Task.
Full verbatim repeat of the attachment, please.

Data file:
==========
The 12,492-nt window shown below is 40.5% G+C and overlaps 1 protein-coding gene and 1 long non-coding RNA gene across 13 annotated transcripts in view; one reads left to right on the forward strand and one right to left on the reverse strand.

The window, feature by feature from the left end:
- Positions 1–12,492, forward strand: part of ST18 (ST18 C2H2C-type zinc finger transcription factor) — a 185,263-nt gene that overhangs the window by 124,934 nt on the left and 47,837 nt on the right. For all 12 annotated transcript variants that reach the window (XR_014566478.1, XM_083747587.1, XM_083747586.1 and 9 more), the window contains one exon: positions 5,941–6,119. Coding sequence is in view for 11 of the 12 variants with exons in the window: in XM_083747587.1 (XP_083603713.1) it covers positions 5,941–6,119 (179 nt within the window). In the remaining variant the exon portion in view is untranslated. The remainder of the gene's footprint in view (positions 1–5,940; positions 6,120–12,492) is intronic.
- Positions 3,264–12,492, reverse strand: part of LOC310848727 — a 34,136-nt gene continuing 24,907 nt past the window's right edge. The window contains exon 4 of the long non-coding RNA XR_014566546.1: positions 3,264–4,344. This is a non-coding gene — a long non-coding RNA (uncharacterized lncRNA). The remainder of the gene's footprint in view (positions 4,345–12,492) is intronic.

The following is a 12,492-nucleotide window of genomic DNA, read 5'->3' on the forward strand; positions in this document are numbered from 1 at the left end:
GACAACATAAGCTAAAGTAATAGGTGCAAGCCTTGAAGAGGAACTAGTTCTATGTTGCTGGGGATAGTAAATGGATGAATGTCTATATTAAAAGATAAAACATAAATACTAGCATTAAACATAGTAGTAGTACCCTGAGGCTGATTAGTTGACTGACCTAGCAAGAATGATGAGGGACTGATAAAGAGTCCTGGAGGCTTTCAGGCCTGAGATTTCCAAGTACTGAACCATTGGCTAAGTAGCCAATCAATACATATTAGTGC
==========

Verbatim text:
The 12,492-nt window shown below is 40.5% G+C and overlaps 1 protein-coding gene and 1 long non-coding RNA gene across 13 annotated transcripts in view; one reads left to right on the forward strand and one right to left on the reverse strand.

The window, feature by feature from the left end:
- Positions 1–12,492, forward strand: part of ST18 (ST18 C2H2C-type zinc finger transcription factor) — a 185,263-nt gene that overhangs the window by 124,934 nt on the left and 47,837 nt on the right. For all 12 annotated transcript variants that reach the window (XR_014566478.1, XM_083747587.1, XM_083747586.1 and 9 more), the window contains one exon: positions 5,941–6,119. Coding sequence is in view for 11 of the 12 variants with exons in the window: in XM_083747587.1 (XP_083603713.1) it covers positions 5,941–6,119 (179 nt within the window). In the remaining variant the exon portion in view is untranslated. The remainder of the gene's footprint in view (positions 1–5,940; positions 6,120–12,492) is intronic.
- Positions 3,264–12,492, reverse strand: part of LOC310848727 — a 34,136-nt gene continuing 24,907 nt past the window's right edge. The window contains exon 4 of the long non-coding RNA XR_014566546.1: positions 3,264–4,344. This is a non-coding gene — a long non-coding RNA (uncharacterized lncRNA). The remainder of the gene's footprint in view (positions 4,345–12,492) is intronic.

The following is a 12,492-nucleotide window of genomic DNA, read 5'->3' on the forward strand; positions in this document are numbered from 1 at the left end:
GACAACATAAGCTAAAGTAATAGGTGCAAGCCTTGAAGAGGAACTAGTTCTATGTTGCTGGGGATAGTAAATGGATGAATGTCTATATTAAAAGATAAAACATAAATACTAGCATTAAACATAGTAGTAGTACCCTGAGGCTGATTAGTTGACTGACCTAGCAAGAATGATGAGGGACTGATAAAGAGTCCTGGAGGCTTTCAGGCCTGAGATTTCCAAGTACTGAACCATTGGCTAAGTAGCCAATCAATACATATTAGTGC